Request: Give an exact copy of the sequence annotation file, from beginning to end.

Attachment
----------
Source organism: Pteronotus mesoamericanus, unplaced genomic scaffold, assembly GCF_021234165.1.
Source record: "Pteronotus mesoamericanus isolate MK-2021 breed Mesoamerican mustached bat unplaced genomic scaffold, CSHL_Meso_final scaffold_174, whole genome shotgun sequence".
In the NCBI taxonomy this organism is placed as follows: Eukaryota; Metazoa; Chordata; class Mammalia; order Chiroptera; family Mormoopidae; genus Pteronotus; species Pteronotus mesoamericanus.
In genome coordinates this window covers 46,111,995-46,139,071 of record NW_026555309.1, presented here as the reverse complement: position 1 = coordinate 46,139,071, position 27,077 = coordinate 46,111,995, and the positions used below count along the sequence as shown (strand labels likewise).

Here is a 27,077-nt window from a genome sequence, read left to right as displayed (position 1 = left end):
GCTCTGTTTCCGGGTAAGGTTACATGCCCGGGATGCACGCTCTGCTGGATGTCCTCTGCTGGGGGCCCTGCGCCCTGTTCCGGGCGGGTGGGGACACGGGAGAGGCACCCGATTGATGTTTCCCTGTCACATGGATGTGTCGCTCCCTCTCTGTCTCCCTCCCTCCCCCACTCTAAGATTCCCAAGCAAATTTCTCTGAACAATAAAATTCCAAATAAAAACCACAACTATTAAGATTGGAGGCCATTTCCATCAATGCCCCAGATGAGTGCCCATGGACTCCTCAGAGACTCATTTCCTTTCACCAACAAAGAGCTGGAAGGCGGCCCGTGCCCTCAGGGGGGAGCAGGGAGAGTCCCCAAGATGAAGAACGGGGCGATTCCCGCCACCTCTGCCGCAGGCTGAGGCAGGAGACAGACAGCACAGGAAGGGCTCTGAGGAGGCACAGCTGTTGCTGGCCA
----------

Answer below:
Source organism: Pteronotus mesoamericanus, unplaced genomic scaffold, assembly GCF_021234165.1.
Source record: "Pteronotus mesoamericanus isolate MK-2021 breed Mesoamerican mustached bat unplaced genomic scaffold, CSHL_Meso_final scaffold_174, whole genome shotgun sequence".
In the NCBI taxonomy this organism is placed as follows: Eukaryota; Metazoa; Chordata; class Mammalia; order Chiroptera; family Mormoopidae; genus Pteronotus; species Pteronotus mesoamericanus.
In genome coordinates this window covers 46,111,995-46,139,071 of record NW_026555309.1, presented here as the reverse complement: position 1 = coordinate 46,139,071, position 27,077 = coordinate 46,111,995, and the positions used below count along the sequence as shown (strand labels likewise).

Here is a 27,077-nt window from a genome sequence, read left to right as displayed (position 1 = left end):
GCTCTGTTTCCGGGTAAGGTTACATGCCCGGGATGCACGCTCTGCTGGATGTCCTCTGCTGGGGGCCCTGCGCCCTGTTCCGGGCGGGTGGGGACACGGGAGAGGCACCCGATTGATGTTTCCCTGTCACATGGATGTGTCGCTCCCTCTCTGTCTCCCTCCCTCCCCCACTCTAAGATTCCCAAGCAAATTTCTCTGAACAATAAAATTCCAAATAAAAACCACAACTATTAAGATTGGAGGCCATTTCCATCAATGCCCCAGATGAGTGCCCATGGACTCCTCAGAGACTCATTTCCTTTCACCAACAAAGAGCTGGAAGGCGGCCCGTGCCCTCAGGGGGGAGCAGGGAGAGTCCCCAAGATGAAGAACGGGGCGATTCCCGCCACCTCTGCCGCAGGCTGAGGCAGGAGACAGACAGCACAGGAAGGGCTCTGAGGAGGCACAGCTGTTGCTGGCCA